did I make a big mistake

akewaDecember 5, 2007

I was just reading the shrub forum and some from Tn mention that privet was real invasive. I bought 2 curly leaf to cover the east side of the house, they are loaded with berries. Should I have chosen something else? We wanted a big shrub that could feed the birds. In Fl I grew golden dew drop for this but here I do not know. I want something informal not that I need to shear that the wild birds will eat the berries of. I have no problem getting rid of these if they will be a problem for me. We are on 4+ acres and last thing we need is something invasive like the brambles we are dealing with popping up everywhere.

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amazindirt(7A mid-TN)

If you don't mind getting rid of them, then do it. Privet is VERY invasive. I used to love the untrimmed privet hedge at the house where I grew up -- they can be quite attractive, and I'm one of the people who loves the smell of the blooms (some people hate it) -- but that was before I knew better!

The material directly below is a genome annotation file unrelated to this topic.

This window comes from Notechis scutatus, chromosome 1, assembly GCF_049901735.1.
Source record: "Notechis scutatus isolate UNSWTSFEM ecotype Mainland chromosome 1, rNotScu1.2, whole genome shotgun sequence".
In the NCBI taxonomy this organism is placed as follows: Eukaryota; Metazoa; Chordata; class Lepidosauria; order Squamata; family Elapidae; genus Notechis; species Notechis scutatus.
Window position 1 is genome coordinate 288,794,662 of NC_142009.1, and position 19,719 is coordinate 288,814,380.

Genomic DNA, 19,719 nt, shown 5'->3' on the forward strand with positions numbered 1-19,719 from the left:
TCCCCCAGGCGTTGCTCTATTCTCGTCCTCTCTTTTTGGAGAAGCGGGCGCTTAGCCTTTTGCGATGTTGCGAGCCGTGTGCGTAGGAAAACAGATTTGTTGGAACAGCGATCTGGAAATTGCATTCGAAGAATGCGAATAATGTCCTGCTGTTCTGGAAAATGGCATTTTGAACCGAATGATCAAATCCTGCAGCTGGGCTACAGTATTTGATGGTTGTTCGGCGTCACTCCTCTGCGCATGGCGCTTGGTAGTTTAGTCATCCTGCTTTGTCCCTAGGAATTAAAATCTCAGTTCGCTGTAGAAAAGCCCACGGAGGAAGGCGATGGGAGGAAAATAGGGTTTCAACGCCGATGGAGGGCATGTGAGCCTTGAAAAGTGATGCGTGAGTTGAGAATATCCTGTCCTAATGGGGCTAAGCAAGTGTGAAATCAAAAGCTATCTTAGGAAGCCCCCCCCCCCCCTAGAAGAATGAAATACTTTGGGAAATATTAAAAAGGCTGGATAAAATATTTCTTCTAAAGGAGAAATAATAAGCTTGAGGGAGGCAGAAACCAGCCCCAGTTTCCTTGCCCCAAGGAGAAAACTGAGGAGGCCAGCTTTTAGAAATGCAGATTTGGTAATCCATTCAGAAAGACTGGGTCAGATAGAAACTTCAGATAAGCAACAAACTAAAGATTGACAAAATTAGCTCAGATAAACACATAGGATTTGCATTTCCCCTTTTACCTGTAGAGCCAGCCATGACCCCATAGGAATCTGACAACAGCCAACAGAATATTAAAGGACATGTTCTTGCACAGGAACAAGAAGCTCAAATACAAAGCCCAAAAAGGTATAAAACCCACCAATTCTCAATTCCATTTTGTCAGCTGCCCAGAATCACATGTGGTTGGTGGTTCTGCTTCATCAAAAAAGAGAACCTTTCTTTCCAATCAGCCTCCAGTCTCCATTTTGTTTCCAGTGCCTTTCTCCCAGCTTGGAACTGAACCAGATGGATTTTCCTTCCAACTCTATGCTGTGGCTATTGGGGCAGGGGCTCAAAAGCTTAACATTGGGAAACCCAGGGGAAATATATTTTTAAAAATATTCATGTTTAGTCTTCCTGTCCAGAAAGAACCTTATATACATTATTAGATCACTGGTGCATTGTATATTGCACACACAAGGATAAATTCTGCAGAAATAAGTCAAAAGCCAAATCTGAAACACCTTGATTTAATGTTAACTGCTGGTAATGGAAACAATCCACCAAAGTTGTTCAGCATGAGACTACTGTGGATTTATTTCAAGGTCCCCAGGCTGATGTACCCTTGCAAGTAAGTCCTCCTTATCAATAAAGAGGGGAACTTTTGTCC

There are many good native and non-native shrubs and small trees to feed birds with. Holly (many types!), service berry, viburnum (many types!), and blueberry are just a few of the possibilities.

    Bookmark   December 6, 2007 at 10:29AM
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anntn6b(z6b TN)

We bought an old farmstead that goes back 200 years. At some point someone planted privet. A neighbor bought a couple of acres off of it before we got the bulk of the farm; he let the privet go to provide bird habitat. His privet is 25 feet high, can be cut for fire wood, and each stem makes tens of thousands of seeds, which the birds spread.
The little privets can be pulled in their first six months. After maybe two years, grubbing works. After three to five years, our 3/4T pickup can't pull them out of moist soil.
Cattle grazing kept some under control because they didn't go to seed.
I hate privet.
Although I was tempted to carve the form of a sleeping cat in one sixty foot long, fifteen foot high patch.

    Bookmark   December 6, 2007 at 12:08PM
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akewa